“I am not saying stop striving for more, I am saying stop getting what you want and then saying ‘Well this doesn’t count.'” ~Caitlin O’Connor
The thing about having actors and former beauty queens as friends is that my newsfeed is often filled with very beautiful people doing glamorous and impressive things. I’m pretty good at celebrating the accomplishments of my friends, but I’ve realized I don’t always celebrate my own achievements.
A few weeks back, one of my friends posted that she’d be doing her residency at Northwestern. In addition to being a doctor, she is a Harvard graduate, talented violinist and former Miss Iowa. Along with about 200 other people, I congratulated her and said I hoped we could reconnect when she moves to Chicago. She graciously responded by saying she looked forward to our reunion, and added that she creeps on me every now and again and is always impressed with what I am doing. I was floored. What could this violin playing, medicine practicing, Harvard alum possibly find impressive about my life?
I’ve talked before about avoiding professional jealousy and dealing with friends success. But how do you deal with your own success? I’ve realized that I deal with it mostly by denying it exists at all. For every accomplishment, I move the goalpost back a little further.
If I get a callback I beat myself up for not getting the job. If I book a job I feel its diminished because I knew the director or because a friend put me up for it or because its not a big established theatre. And that is bullshit.
There is a difference between being humble and being self deprecating. While humility is an essential part of a strong character, the ability to celebrate is essential for self confidence. And it takes a lot of confidence to do what we do.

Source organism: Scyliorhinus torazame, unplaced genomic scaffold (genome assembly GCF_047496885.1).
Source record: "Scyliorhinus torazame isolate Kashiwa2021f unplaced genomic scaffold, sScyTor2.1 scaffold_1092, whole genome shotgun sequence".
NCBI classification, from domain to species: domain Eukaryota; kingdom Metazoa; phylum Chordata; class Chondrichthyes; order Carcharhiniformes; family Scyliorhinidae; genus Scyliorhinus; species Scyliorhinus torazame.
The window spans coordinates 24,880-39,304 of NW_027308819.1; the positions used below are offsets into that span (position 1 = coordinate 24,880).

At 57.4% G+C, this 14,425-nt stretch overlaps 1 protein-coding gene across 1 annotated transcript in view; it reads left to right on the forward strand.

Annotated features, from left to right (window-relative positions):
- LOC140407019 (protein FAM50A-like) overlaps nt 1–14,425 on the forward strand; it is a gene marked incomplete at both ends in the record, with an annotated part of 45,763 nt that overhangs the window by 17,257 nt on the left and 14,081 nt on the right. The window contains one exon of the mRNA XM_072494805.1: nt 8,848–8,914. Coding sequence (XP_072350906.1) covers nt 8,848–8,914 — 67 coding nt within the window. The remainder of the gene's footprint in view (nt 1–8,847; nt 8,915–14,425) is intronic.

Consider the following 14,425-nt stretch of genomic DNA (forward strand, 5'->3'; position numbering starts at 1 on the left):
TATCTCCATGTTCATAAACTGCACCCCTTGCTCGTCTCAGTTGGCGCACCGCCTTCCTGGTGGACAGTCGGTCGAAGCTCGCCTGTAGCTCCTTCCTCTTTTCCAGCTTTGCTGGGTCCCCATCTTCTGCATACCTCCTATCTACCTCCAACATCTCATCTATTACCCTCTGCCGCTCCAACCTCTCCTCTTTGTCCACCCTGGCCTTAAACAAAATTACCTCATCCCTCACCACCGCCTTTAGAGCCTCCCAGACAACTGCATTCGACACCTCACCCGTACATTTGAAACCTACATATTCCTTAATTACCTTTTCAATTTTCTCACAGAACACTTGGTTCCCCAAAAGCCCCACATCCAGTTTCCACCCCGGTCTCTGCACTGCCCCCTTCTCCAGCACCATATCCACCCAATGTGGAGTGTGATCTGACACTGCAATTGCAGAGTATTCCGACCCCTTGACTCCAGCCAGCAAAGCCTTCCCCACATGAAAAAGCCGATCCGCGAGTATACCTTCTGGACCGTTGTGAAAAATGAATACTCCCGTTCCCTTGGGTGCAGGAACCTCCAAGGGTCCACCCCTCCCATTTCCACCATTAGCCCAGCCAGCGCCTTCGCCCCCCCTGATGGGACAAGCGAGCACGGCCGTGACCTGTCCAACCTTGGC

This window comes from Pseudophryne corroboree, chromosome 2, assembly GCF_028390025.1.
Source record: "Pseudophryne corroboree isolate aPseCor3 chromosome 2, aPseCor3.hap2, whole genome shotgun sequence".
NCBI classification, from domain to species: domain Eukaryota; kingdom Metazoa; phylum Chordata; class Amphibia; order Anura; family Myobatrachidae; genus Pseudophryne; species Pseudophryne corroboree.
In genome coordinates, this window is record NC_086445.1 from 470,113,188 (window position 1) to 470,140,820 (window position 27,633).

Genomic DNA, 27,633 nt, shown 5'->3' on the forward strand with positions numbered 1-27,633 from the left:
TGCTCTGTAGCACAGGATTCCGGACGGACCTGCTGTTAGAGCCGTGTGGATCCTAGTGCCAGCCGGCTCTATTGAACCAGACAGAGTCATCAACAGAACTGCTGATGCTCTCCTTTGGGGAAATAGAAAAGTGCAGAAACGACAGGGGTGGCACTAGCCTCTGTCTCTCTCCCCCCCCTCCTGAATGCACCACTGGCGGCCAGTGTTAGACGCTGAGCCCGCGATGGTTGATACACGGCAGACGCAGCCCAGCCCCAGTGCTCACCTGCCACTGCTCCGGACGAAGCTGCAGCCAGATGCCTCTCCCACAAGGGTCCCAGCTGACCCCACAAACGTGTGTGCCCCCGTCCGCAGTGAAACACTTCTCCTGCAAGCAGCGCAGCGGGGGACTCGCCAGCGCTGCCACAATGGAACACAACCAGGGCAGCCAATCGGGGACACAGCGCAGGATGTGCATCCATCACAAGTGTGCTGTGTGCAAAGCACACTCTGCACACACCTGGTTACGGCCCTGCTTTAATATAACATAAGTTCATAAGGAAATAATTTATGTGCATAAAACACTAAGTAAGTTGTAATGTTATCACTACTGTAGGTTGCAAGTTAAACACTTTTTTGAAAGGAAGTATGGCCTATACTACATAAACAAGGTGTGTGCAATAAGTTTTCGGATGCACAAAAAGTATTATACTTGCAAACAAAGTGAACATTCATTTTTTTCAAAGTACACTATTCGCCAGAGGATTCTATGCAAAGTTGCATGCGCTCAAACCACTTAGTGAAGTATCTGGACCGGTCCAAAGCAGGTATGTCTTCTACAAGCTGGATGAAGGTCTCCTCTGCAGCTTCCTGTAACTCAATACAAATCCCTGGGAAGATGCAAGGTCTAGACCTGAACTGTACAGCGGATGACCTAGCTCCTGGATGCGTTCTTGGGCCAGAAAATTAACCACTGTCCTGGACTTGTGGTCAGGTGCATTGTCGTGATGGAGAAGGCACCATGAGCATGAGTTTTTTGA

Why are we so reluctant to celebrate our accomplishments? Artists and athletes alike may use their dissatisfaction with past performance to fuel future endeavors. We need that desire to motivate us and keep us moving forward. Of course we shouldn’t settle. Of course we should strive for more, challenge ourselves to be better and dream bigger. But shouldn’t we stop and give ourselves a pat on the back now and then? Whats the point of following your dreams if you don’t celebrate while you’re living them?
So I am going to say it out loud (or online, as it were). This counts. I am doing it. I may not be on a national tour or having a big beautiful wedding anytime soon, but I am living the life I dreamed of. I am in the middle of a production I really love, working with actors and artists who I admire and respect.
Three Soldiers (For Sisters) is playing at The Den Theatre until March 23rd. I’d love for you to come see it, and celebrate with me.